kuvasz Flea and Tick Issues
When it’s warm, it’s important for you to perform regular, daily checks of your kuvasz for fleas and ticks. Use a flea comb to find fleas. There are numerous new procedures of tick management. Visit your vet about her recommendations.
Heartworm problems in kuvaszs
Your kuvasz is at risk of contracting heartworms if she is exposed to mosquitoes often. Mosquitoes carry heartworms from dog to dog. Many kuvaszs die yearly from heartworm infestations. It is wise to make sure your kuvasz has a heartworm screen every single spring—this is critical to catch infections from the previous year. It is also good to give your kuvasz a monthly pill throughout mosquito season to protect him from heartworms. If ever you travel south with your kuvasz in winter, she must be on the preventive medicine during the trip. In some milder regions, veterinarians advise preemptive worm medication year round.
Poisons and Medications
Remember to never give your kuvasz medication that hasn’t been prescribed by her veterinarian. Just one ibuprofen tablet can cause stomach ulcers in kuvaszs. Make sure your kuvasz is never exposed to rat poison and other rodenticides. If you have reason to suspect your pooch has consumed a poisonous substance, notify your veterinarian or the American Society for the Prevention of Cruelty to Animals Poison Control Center at (888) 426-4435 twenty-four hours a day for help.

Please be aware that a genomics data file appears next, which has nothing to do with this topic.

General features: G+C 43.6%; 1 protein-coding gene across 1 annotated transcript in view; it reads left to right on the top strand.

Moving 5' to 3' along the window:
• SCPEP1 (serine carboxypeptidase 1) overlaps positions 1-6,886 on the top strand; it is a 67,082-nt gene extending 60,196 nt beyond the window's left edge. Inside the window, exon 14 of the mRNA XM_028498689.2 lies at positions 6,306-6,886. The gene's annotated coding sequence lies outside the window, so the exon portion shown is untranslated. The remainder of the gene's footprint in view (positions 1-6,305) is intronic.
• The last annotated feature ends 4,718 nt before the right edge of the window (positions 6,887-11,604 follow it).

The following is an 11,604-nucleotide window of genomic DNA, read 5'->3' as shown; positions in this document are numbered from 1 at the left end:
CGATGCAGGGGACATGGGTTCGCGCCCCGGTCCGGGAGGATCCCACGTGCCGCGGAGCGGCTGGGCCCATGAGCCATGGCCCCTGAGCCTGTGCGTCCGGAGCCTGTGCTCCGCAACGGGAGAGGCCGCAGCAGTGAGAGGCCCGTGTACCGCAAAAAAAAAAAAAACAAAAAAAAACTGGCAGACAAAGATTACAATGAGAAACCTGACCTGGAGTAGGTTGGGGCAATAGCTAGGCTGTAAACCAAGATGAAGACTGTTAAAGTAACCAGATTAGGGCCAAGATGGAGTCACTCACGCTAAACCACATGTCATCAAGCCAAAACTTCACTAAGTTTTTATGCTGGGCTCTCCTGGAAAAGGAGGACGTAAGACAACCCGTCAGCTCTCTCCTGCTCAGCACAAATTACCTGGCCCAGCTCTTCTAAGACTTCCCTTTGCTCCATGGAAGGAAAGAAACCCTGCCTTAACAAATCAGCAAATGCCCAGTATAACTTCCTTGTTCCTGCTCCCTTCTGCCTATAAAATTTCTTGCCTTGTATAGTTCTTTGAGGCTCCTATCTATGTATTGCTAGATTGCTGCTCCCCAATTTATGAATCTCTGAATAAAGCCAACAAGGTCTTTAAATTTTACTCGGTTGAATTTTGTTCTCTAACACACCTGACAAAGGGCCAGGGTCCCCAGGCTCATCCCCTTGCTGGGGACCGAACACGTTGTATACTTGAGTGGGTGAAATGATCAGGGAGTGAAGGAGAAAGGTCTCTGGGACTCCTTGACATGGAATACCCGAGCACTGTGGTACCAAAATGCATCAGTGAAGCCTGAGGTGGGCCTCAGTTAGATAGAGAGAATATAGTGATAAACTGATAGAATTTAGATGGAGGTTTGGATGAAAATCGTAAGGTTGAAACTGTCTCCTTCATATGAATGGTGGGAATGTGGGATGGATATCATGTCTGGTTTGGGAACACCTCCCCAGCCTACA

kuvasz Reproductive Operations
It is recommended that female kuvaszs be spayed—which is the extraction of the uterus and ovaries—and males neutered—extraction of the testicles—by six months of age. You usually will greatly diminish your female’s breast cancer risk by spaying before maturity. The possibility of a diseased uterus, which is also a serious affliction that impacts more mature females, will be removed by spaying when young. Neutering males helps prevent testicular and prostate diseases, certain types of aggressions and some hernias.
Vaccinating your kuvasz
- The combination vaccine (also known as a “5-in-one shot”) must be given to your kuvasz at 2, 3, and 4 months old and then once per year. This immunization protects your kuvasz puppy from hepatitis, leptospirosis, parvovirus, parainfluenza, and distemper. Your kuvasz must be immunized for at least the first 4 months of her life.